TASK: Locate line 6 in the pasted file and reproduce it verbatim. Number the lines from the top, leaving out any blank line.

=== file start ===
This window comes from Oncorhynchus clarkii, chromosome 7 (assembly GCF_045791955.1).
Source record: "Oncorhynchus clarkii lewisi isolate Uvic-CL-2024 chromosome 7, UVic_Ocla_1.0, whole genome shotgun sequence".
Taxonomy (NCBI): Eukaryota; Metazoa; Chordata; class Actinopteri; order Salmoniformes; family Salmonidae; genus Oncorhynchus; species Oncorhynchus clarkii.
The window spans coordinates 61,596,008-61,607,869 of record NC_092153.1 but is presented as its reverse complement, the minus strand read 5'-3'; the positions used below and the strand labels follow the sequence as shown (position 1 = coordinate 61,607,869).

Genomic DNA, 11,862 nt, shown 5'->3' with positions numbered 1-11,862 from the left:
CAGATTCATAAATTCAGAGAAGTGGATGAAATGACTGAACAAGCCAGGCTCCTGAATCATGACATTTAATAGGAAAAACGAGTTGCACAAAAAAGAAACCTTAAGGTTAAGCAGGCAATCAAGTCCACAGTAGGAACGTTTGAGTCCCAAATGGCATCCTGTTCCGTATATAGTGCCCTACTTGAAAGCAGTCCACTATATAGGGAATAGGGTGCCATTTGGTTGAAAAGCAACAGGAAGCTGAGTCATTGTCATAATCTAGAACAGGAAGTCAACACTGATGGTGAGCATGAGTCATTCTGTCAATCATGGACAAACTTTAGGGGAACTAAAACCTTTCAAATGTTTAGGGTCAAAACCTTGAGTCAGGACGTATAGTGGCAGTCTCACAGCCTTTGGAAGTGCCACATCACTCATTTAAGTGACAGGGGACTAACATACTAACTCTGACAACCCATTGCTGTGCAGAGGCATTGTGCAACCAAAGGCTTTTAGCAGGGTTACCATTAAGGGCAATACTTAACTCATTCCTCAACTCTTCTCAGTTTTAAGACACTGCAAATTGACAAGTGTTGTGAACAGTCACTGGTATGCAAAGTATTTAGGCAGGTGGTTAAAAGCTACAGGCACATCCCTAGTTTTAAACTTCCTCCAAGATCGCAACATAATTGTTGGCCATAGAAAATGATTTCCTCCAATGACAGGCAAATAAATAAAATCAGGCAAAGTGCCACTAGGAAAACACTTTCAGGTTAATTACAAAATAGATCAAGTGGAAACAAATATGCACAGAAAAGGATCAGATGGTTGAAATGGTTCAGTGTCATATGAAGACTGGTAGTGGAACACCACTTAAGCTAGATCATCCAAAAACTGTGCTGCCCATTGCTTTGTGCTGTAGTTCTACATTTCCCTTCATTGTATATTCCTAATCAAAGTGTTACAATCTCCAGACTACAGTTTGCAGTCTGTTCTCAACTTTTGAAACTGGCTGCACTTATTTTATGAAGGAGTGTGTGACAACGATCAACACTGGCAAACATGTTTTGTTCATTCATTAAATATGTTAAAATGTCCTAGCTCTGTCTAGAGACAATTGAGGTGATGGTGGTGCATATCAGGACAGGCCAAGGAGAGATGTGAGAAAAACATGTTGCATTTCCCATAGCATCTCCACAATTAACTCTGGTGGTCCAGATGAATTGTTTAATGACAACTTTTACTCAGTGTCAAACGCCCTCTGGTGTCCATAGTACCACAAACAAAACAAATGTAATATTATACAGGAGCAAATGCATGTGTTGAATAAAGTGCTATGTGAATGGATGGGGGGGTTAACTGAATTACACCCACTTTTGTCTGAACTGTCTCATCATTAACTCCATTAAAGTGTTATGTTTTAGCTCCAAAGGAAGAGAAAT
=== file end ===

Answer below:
CAGATTCATAAATTCAGAGAAGTGGATGAAATGACTGAACAAGCCAGGCTCCTGAATCATGACATTTAATAGGAAAAACGAGTTGCACAAAAAAGAAACCTTAAGGTTAAGCAGGCAATCAAGTCCACAGTAGGAACGTTTGAGTCCCAAATGGCATCCTGTTCCGTATATAGTGCCCTACTTGAAAGCAGTCCACTATATAGGGAATAGGGTGCCATTTGGTTGAAAAGCAACAGGAAGCTGAGTCATTGTCATAATCTAGAACAGGAAGTCAACACTGATGGTGAGCATGAGTCATTCTGTCAATCATGGACAAACTTTAGGGGAACTAAAACCTTTCAAATGTTTAGGGTCAAAACCTTGAGTCAGGACGTATAGTGGCAGTCTCACAGCCTTTGGAAGTGCCACATCACTCATTTAAGTGACAGGGGACTAACATACTAACTCTGACAACCCATTGCTGTGCAGAGGCATTGTGCAACCAAAGGCTTTTAGCAGGGTTACCATTAAGGGCAATACTTAACTCATTCCTCAACTCTTCTCAGTTTTAAGACACTGCAAATTGACAAGTGTTGTGAACAGTCACTGGTATGCAAAGTATTTAGGCAGGTGGTTAAAAGCTACAGGCACATCCCTAGTTTTAAACTTCCTCCAAGATCGCAACATAATTGTTGGCCATAGAAAATGATTTCCTCCAATGACAGGCAAATAAATAAAATCAGGCAAAGTGCCACTAGGAAAACACTTTCAGGTTAATTACAAAATAGATCAAGTGGAAACAAATATGCACAGAAAAGGATCAGATGGTTGAAATGGTTCAGTGTCATATGAAGACTGGTAGTGGAACACCACTTAAGCTAGATCATCCAAAAACTGTGCTGCCCATTGCTTTGTGCTGTAGTTCTACATTTCCCTTCATTGTATATTCCTAATCAAAGTGTTACAATCTCCAGACTACAGTTTGCAGTCTGTTCTCAACTTTTGAAACTGGCTGCACTTATTTTATGAAGGAGTGTGTGACAACGATCAACACTGGCAAACATGTTTTGTTCATTCATTAAATATGTTAAAATGTCCTAGCTCTGTCTAGAGACAATTGAGGTGATGGTGGTGCATATCAGGACAGGCCAAGGAGAGATGTGAGAAAAACATGTTGCATTTCCCATAGCATCTCCACAATTAACTCTGGTGGTCCAGATGAATTGTTTAATGACAACTTTTACTCAGTGTCAAACGCCCTCTGGTGTCCATAGTACCACAAACAAAACAAATGTAATATTATACAGGAGCAAATGCATGTGTTGAATAAAGTGCTATGTGAATGGATGGGGGGGTTAACTGAATTACACCCACTTTTGTCTGAACTGTCTCATCATTAACTCCATTAAAGTGTTATGTTTTAGCTCCAAAGGAAGAGAAAT